During 1975 the fields which had been investigated in 1955 were brought into arable cultivation and were ploughed probably for the first time since the Middle Ages. As a result Roman building material was upcast. Finds included roofing tiles, Swithland slates, flue tiles, tesserae and painted wall plaster. Pottery was discovered at the site which dated from between the 1st and 4th centuries AD (with the vast majority dating to the 1st and 2nd). As a result of this an excavation was carried out in 1976 which discovered an extensive area of mortar flooring measuring at least 18x8.5m bounded by walls on two sides. Failure to locate walls on the other two sides suggests that this area may have been the courtyard. To the north and west of the walls were the fragmentary remains of footings for other walls and in one place a well-made gravel floor. Finds made within the excavation area were similar to surface finds made during 1975, which included pottery from the 1st, 2nd and 4th centuries AD, along with two coins, one being a radiate of 3rd century date, whilst the other remains unidentified. A Roman chimney-pot or roof finial was also discovered during subsequent ploughing after the excavation as well as orange-pink tile fabric (McWhirr 1977, 87). Excavations carried out in the first decade of the C21, approximately 1.8km to the west of the site, have uncovered numerous Bronze and Iron Age remains comprising penannular and rectilinear enclosures and trackways which form several extensive multi-phased settlements.
The monument includes the Roman villa surviving as buried archaeological deposits over an area of approximately 3ha.
The Roman villa, centred at SK 6463 0750, is situated approximately 6.7km north-east of the historic centre of Leicester and 4.5km east of the Fosse Way. Topographically the villa lies at around 75-85m above OD where it occupies a relatively steep south-facing slope overlooking Melton Brook to the south. It is under arable cultivation. The excavations of 1955 and 1976 have indicated the variable degrees of preservation across the site. In some places buried wall remains comprise two courses whereas in other areas only patchy footings remain. This may be attributed to medieval cultivation practices where the better preserved remains lie protected beneath the ridges.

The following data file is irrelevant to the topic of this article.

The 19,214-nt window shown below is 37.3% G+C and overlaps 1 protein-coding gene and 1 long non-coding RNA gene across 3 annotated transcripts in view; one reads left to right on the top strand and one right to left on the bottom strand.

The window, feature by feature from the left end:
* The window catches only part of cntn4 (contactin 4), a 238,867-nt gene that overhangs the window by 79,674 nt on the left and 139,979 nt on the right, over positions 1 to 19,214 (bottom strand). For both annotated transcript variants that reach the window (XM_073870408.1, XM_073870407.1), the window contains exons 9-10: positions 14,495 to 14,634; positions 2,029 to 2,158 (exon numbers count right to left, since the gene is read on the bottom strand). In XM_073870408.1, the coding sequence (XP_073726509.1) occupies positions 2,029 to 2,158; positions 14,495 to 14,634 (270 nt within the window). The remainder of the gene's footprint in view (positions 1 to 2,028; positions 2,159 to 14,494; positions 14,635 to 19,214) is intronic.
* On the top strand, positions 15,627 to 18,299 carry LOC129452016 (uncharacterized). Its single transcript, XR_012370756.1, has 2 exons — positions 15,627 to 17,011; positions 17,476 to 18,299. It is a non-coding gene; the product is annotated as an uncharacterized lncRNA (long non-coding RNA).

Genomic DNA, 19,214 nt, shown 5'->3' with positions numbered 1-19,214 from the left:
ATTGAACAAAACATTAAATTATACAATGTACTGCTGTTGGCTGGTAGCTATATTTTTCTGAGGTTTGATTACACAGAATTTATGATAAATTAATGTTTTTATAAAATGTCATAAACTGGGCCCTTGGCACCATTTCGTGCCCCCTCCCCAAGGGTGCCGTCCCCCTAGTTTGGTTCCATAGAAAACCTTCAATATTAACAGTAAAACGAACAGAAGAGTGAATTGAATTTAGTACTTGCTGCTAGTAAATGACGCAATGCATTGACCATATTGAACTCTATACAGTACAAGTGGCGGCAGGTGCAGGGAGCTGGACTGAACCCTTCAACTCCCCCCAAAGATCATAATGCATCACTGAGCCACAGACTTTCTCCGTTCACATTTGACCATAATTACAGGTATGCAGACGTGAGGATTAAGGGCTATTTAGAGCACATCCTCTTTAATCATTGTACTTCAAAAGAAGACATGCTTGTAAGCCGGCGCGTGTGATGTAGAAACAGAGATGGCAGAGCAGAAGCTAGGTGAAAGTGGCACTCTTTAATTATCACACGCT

There are three distinct areas of archaeological significance. The original villa remains, identified during the 1955 excavation, which encompass an 100ft ² area of buried building material centred at SK 6458 0758, with a short stretch of Roman access road running up to the villa from the west. To the south-east of this, the possible bath house, discovered during the 1976 excavation, encompasses a rubble spread centred at SK 6462 0754. Again to the south-east, centred at SK 6472 0743, is an area of possible ploughed building debris.
A larger area surrounding all three of the identified areas is scheduled to allow for inaccuracies in locating the specific sites as well as to protect any archaeology that may remain between the three areas. Although intrinsic evidence indicating archaeological remains outside of these areas is not available, it should be assumed that the identified structures situated here would have been related during the Roman period even if they are not fully contemporary. Other features such as tracks and leats may have also run between the areas. It is also possible that there are other minor structures between these sites that have not been detected by the archaeological techniques deployed to date.
EXTENT OF SCHEDULING
The area of protection includes the site of the Roman villa. Any track surfaces, fences and fence posts are excluded from the scheduling, although the ground beneath them is included.